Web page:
How do you feel about SuperBIT?

Old 04-23-03, 02:16 PM
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How do you feel about SuperBIT?

I just got a Progressive Scan DVD player and was wondering if the whole SuperBIT DVD thing was a hoax. Anyone own some SuperBIT DVD's and can honestly say that the video is THAT MUCH better? Or at least noticeable? Also supposedly the sound is better too right?...
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Old 04-23-03, 02:20 PM
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Old 04-23-03, 02:21 PM
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Old 04-23-03, 02:27 PM
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Jesus the time it took to copy and paste you could have:

A - Answered the question (OR)
B - Skipped the whole thing (so neither of us get annoyed)
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Old 04-23-03, 02:27 PM
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DAS BOOT the sound is excellent!!
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Old 04-23-03, 02:35 PM
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Originally posted by Swaqieu
Jesus the time it took to copy and paste you could have:

A - Answered the question (OR)
B - Skipped the whole thing (so neither of us get annoyed)
Is this better?

Quotes from

I just got my first Superbit titile 'The Fifth Element'. Comparisson against the original R1 DVD. (I also have the new R2 SE DVD, which has several issues and is far subpar IMO to both R1 versions.)

The SB version has a fair bit more horizontal detail in ALL scenes, but in SOME the difference is HUGE. There is no increase in vertical detail at all. The increase in horizontal resolution is NOT DIRECTLY due to the higher bitrate, but rater INDIRECTLY. Let me explain:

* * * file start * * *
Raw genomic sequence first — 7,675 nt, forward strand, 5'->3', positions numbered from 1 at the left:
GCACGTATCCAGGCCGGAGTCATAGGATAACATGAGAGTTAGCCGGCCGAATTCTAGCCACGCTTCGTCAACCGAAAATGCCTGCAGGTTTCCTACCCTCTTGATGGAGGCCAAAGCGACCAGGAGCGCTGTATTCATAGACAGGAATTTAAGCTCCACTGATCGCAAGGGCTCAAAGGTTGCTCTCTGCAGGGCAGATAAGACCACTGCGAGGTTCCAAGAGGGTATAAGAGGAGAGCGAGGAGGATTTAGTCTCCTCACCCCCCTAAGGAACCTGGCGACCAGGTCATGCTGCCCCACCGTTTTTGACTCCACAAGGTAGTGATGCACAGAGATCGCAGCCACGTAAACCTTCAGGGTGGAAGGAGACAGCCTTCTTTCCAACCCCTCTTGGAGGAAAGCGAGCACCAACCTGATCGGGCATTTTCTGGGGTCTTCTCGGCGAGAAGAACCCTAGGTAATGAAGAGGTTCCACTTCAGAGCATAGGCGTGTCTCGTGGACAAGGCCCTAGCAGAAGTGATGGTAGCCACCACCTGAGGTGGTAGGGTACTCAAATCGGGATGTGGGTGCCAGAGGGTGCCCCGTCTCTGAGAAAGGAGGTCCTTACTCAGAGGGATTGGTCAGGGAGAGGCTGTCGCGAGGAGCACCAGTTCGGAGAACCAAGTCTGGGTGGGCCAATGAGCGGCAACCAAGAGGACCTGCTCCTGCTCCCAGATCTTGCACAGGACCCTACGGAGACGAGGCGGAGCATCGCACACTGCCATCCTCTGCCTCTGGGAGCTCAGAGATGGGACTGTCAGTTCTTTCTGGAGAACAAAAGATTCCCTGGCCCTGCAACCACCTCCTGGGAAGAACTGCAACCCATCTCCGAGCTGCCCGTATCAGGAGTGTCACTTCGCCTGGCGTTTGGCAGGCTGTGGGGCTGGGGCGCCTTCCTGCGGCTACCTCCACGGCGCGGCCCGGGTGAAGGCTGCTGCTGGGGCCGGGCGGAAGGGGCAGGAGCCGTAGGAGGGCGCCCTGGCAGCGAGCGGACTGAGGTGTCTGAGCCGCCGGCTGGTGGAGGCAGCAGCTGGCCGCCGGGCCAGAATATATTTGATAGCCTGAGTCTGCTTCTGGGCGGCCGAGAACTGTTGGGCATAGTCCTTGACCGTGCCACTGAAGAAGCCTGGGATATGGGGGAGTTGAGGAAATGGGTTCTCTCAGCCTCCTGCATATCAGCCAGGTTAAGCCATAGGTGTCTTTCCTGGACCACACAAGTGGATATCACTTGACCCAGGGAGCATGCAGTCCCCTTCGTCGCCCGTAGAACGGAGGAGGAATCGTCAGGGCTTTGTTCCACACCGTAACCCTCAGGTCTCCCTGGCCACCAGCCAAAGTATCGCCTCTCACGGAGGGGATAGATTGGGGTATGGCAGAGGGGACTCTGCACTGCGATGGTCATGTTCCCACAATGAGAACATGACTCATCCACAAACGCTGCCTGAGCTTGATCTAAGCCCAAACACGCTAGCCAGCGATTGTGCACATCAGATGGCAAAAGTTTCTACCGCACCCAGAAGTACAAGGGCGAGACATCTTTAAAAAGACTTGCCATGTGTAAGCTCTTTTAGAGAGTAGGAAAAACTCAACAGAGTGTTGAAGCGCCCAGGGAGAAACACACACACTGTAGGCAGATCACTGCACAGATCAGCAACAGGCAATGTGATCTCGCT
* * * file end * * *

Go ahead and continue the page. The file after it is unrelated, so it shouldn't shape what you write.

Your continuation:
DVDs are usually slightly filtered to remove the highest frequencies, thus limiting the finest detail.

1) In the vertical dimension this is done to minimize interlace flicker artefacts on regular TVs. This wouldn't be necessary if DVDs where optimized for progressive output.

2) In the horizontal dimension its done to minimize aliasing artefacts in the DVD players output stage. Not all DVD players can fully resolve 6.75Mhz patterns, some show heavy aliasing if such frequencies are present.

But there is another, more important reason why filtering high frequency information (in both dimensions) is used: it reduce the ENTROPY (real information, detail) of the image. And the lower the entropy of the encoded material, the lower the MPEG bitrate can be, without yielding a considerable amount of compression artefacts.

Think of it like this. There is a consensus about a certain threshold of compression artefacts that you don't want to surpass. On the other hand, going far beyond this threshold isn't necessary, because there is a point of diminishing returns.

Now, if you encode your transfer and choose the bitrate in each scene in a way, that you are always reasonably above this artefact threshold, the result will be certain amount of space that you need (average bitrate * running time). If you simply don't have the space for this on the DVD (due to extras, single layer or whatever), you need to make a decision:

a) Either you save bitrate in several scenes, thus surpass the artefact threshold which results in visible MPEG blocking (esp. in darker scenes) and mosquito noise artefacts.This is obviously a bad choice, but if used carefully isn't too obvious, especially if you have your black-level calibrated properly, becaues blocking is most noticable in the lowest IRE levels, which are hardly distinguishable once calibrated.

b) Or you reduce the overall entropy of the image by filtering away the highest frequencies. Now, as mentioned above, a lower entropy means that you need less bitrate to achieve that same artefact threshold! So you can now lower the bitrate slightly in all scenes without introducing any blocking or mosquito noise, but get a slightly softer picture. Like so many things, its a tradeoff.